Nugent helped change nation

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Daniel Vance

For more than 60 years, 88-year-old Tim Nugent of Champaign, Ill. has been by far the nation’s most effective advocate in terms of creating educational and vocational opportunities for people with disabilities. After reading my column the next two weeks, perhaps you will agree

“They had no opportunities for higher education, no sports, no accessibility,” began Nugent in a telephone interview while referring to civilians and veterans with physical disabilities after World War II. “And yet these people with disabilities had the same aspirations, interests, talents and skills you and I have. They just had to learn how to do them in a different way. Our task (at the University of Illinois) was to create an environment for them to be able to do things. Today, UI has graduates that are medical doctors, lawyers, senators, professors – every position imaginable.”

Beginning in 1948 at UI, Nugent helped establish a number of “firsts” nationally for students with physical disabilities: a competitive college-level adapted sports program (1948); a disability service fraternity (1948); the National Wheelchair Basketball Association (1949); curb cuts for students using wheelchairs (1950); wheelchair accessible buses (1952); national architectural accessibility standards (1961); student study-abroad program (1965); and varsity letters to student-athletes with disabilities (1977).

I could go on, including the recent opening of Nugent Hall, a state-of-the-art accessible IU dorm for students with complex physical disabilities.

But those “firsts” took work. “It’s easy to change a doorway, for example, but not so to change people’s perceptions and attitudes,” said Nugent. “The concept of people with disabilities going into a regular college was very foreign to people in 1948. Some thought people with disabilities shouldn’t be out in the public eye.”

Besides people using wheelchairs, Nugent and his program embraced all people with disabilities, including those blind and deaf.

He said, “For years, 80 percent of those disabled early in life and applying to UI had never been to regular elementary or secondary school. They were applying in their 30s or 40s and this occurred into the 1970s. You’d be surprised the number of people with disabled children who were ashamed of their child and kept them hidden (and out of school). The attitudes of the schools and parents then was a big negative.”

Perhaps Nugent’s greatest legacy has been the more than 3,000 Illinois alumni with disabilities working throughout the world.

Nugent has been the nation’s premier advocate over the years helping expand opportunities for all Americans with disabilities.

Beginning in 1948, he accomplished a number of national “firsts” at the University of Illinois, including in the ‘50s of having wheelchair accessible buses and curb cuts and starting a wheelchair basketball association tournament. He helped develop national architectural accessibility standards and the nation’s first comprehensive higher education program for people with permanent disabilities.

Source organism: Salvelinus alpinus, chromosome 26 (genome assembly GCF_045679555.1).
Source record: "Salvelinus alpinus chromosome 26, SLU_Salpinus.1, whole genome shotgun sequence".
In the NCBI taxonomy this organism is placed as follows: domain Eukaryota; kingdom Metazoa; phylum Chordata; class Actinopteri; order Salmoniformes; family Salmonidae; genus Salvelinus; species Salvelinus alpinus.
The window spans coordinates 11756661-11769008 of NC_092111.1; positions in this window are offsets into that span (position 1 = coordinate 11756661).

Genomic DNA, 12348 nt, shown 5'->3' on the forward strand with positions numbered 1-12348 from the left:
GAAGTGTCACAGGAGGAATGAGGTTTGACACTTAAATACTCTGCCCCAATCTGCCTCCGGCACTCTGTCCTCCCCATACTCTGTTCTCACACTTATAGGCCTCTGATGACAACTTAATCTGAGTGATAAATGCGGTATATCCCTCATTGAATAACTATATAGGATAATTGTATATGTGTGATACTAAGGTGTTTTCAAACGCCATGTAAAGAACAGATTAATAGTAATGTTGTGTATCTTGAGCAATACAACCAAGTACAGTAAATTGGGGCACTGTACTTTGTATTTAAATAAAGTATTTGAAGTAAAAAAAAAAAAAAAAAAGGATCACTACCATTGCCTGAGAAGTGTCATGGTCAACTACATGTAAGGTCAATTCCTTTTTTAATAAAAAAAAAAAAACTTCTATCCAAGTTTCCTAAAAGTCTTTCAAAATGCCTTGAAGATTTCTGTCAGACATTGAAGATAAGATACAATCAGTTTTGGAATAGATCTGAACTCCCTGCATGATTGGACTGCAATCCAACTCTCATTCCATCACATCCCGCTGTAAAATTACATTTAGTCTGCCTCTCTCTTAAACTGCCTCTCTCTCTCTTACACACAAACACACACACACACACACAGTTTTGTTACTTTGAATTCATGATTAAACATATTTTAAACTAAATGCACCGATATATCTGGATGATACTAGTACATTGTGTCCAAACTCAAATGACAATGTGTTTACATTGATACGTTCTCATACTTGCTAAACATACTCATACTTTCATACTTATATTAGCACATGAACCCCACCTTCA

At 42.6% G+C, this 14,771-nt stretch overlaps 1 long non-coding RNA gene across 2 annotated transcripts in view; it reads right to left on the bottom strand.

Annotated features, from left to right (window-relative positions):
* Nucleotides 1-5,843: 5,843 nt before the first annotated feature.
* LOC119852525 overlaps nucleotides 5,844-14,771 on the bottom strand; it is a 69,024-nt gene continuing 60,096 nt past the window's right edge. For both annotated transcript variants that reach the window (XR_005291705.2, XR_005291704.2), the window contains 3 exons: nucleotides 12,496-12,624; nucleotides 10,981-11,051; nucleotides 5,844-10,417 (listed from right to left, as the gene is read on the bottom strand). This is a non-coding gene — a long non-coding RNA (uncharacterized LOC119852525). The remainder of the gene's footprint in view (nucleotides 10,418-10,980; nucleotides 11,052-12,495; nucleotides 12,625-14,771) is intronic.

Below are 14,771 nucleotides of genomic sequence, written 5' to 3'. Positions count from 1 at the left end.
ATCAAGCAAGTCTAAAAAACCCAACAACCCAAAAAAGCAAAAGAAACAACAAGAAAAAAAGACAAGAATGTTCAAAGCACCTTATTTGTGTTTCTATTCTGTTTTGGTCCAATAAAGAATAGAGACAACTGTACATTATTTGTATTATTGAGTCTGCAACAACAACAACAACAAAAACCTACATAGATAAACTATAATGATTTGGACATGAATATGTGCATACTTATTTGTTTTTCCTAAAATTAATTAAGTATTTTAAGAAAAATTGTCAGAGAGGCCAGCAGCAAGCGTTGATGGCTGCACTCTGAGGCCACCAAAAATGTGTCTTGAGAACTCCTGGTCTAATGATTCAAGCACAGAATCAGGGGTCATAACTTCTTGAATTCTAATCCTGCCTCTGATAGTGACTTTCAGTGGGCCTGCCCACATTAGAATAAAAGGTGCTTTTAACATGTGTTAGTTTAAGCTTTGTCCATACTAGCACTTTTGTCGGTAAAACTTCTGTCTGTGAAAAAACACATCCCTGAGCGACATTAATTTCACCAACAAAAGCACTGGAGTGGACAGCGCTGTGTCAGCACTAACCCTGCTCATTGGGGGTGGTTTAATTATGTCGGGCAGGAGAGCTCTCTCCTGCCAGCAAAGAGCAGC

More than 3,000 UI alumni with disabilities are his greatest legacy. He retired in 1985.

“We had one lady born without legs below the hips,” Nugent said of an UI student. “One arm ended at the shoulder; the other at the elbow. So she didn’t have hands or fingers. She went through the University, learned to drive her own car, and is teaching today. We also had one boy who was blind with both arms amputated, which meant he couldn’t read Braille. He ended up working for the State of Illinois.”

He added, “We had one woman, a quadriplegic, who came to UI nonfunctional. I evaluated her. She had fractured her neck in an car accident. Early in college, she had to take three hours each day to get ready for school. Later, she completed her degree, became a Paralympic Games medalist, and drove a convertible. She married, and could make breakfast for her family and get to work by 8:00 a.m.”

UI has had other successful alumni with disabilities, including 8-time Boston Marathon winner Jean Driscoll, an executive vice president of the nation’s largest agricultural commodities firm, and countless physicians, lawyers, and state and federal office holders.

Though still not ideal, he suggested societal attitudes about people with disabilities have improved dramatically since 1948. “In our early years,” he cited as one example, “a father wrote to the president of UI to say his able-bodied daughter was dating one of my wheelchair students. In the letter, the father said, ‘I suppose the University is trying to do something for these poor unfortunates, but isn’t there something you can do to protect our sons and daughter from these freaks?’ The president sent me the letter. It was ridiculous. Some of the most successful marriages are among able-bodied and wheelchair-using people. That (disabled) gentleman ended up being a brilliant student and is a lawyer today.”

Contact danieljvance.com [Palmer Bus Service and Blue Valley Sod made this column possible.]